• $\bold H = \nabla^2 f(x)_{ij} = \frac{\partial^2 f(x)}{\partial x_i \partial x_j} = \begin{bmatrix} \dfrac{\partial^2 f}{\partial x_1^2} & \dfrac{\partial^2 f}{\partial x_1\,\partial x_2} & \cdots & \dfrac{\partial^2 f}{\partial x_1\,\partial x_n} \[2.2ex] \dfrac{\partial^2 f}{\partial x_2\,\partial x_1} & \dfrac{\partial^2 f}{\partial x_2^2} & \cdots & \dfrac{\partial^2 f}{\partial x_2\,\partial x_n} \[2.2ex] \vdots & \vdots & \ddots & \vdots \[2.2ex] \dfrac{\partial^2 f}{\partial x_n\,\partial x_1} & \dfrac{\partial^2 f}{\partial x_n\,\partial x_2} & \cdots & \dfrac{\partial^2 f}{\partial x_n^2}\end{bmatrix}$
  • examples
    • $\nabla_x a^T x = a$
    • $\nabla_x x^TAx = 2Ax$ (if A symmetric, else $(A+A^T)x)$)
    • $\nabla_x^2 x^TAx = 2A$ (if A symmetric, else $A+A^T$)
    • $\nabla_x \log : \det X = X^{-1}$
  • we can calculate derivs of quadratic forms by calculating derivs of traces
    • $x^TAx = tr[x^TAx] = tr[xx^TA]$
    • $\implies \frac{\partial}{\partial A} x^TAx = \frac{\partial}{\partial A} tr[xx^TA] = [xx^T]^T = xx^T$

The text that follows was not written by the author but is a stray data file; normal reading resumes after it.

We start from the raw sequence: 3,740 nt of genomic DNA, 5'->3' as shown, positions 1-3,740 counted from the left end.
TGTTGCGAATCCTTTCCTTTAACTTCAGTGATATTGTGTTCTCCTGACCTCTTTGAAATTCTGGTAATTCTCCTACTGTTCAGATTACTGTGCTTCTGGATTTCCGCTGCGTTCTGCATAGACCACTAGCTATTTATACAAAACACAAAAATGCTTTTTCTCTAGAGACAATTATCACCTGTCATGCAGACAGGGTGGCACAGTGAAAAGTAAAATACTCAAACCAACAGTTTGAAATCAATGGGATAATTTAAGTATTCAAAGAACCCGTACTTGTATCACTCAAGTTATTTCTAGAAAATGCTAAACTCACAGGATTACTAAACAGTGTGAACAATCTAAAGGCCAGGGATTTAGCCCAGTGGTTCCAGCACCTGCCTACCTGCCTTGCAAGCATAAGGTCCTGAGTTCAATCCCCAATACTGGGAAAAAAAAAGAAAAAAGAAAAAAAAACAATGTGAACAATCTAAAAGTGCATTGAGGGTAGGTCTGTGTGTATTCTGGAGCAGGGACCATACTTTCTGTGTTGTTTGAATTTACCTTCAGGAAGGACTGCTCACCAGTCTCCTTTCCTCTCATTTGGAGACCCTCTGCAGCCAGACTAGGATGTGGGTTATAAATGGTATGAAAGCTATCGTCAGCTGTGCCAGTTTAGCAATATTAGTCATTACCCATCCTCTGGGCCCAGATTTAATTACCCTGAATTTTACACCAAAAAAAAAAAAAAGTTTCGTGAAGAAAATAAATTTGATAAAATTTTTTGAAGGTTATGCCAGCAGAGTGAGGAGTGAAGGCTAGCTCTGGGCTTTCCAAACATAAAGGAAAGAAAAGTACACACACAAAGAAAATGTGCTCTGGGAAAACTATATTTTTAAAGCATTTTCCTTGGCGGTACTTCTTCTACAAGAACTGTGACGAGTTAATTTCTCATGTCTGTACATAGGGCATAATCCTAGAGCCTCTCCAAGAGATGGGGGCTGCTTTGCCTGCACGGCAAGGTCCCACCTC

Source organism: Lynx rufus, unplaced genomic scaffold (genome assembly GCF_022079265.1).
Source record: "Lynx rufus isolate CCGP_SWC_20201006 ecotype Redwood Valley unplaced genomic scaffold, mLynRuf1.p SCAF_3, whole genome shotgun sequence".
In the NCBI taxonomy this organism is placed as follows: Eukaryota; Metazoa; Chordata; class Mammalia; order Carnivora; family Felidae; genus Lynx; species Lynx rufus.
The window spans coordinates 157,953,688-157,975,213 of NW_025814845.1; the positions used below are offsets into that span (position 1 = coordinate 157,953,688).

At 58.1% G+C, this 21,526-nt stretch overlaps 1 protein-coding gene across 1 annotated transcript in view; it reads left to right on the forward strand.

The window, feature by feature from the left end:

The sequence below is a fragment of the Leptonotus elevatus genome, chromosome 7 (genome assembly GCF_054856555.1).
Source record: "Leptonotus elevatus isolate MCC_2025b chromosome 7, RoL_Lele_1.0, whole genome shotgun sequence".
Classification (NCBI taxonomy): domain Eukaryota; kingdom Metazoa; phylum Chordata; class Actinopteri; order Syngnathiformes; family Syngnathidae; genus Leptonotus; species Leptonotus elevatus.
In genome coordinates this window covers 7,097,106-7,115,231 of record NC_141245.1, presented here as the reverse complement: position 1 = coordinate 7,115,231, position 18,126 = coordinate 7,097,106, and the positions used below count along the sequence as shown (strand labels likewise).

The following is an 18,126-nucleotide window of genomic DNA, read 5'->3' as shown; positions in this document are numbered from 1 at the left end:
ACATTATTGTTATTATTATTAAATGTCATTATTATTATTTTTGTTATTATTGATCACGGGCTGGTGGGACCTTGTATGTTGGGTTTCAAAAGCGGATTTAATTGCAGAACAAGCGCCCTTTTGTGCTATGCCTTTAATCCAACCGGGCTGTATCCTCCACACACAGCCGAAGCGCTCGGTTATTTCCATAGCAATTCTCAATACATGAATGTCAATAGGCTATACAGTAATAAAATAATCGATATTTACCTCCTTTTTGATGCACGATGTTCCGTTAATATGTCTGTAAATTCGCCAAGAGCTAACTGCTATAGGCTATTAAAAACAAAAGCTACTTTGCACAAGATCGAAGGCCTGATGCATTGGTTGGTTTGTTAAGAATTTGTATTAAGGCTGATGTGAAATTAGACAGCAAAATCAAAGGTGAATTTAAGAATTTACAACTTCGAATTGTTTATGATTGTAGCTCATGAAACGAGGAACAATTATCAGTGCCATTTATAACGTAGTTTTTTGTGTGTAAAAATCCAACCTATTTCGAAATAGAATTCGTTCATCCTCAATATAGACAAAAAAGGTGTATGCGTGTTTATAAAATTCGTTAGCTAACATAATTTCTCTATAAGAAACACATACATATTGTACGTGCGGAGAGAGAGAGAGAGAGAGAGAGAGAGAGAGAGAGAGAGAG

• useful result: $\frac{\partial}{\partial A} log A = A^{-T}$

norms

  • def
    1. nonnegative
    2. definite f(x) = 0 iff x = 0
    3. proportionality (also called homogenous)
    4. triangle inequality
  • properties
    • convex

vector norms

  • $L_p-$norms: $   x   p = (\sum{i=1}^n x_i ^p)^{1/p}$
    • $L_0$ norm - number of nonzero elements (this is not actually a norm!)
    • $   x   _1 = \sum x_i $
    • $   x   _2$ - Euclidean norm
    • $   x   _\infty = \max_i x_i $ - also called Cheybyshev norm
  • quadratic norms
    • P-quadratic norm: $   x   _P = (x^TPx)^{1/2} =   P^{1/2} x   2$ where $P \in S{++}^n$
  • dual norm
    • given a norm $   \cdot   $, dual norm $   z   _* = sup{ z^Tx : :   x   \leq 1}$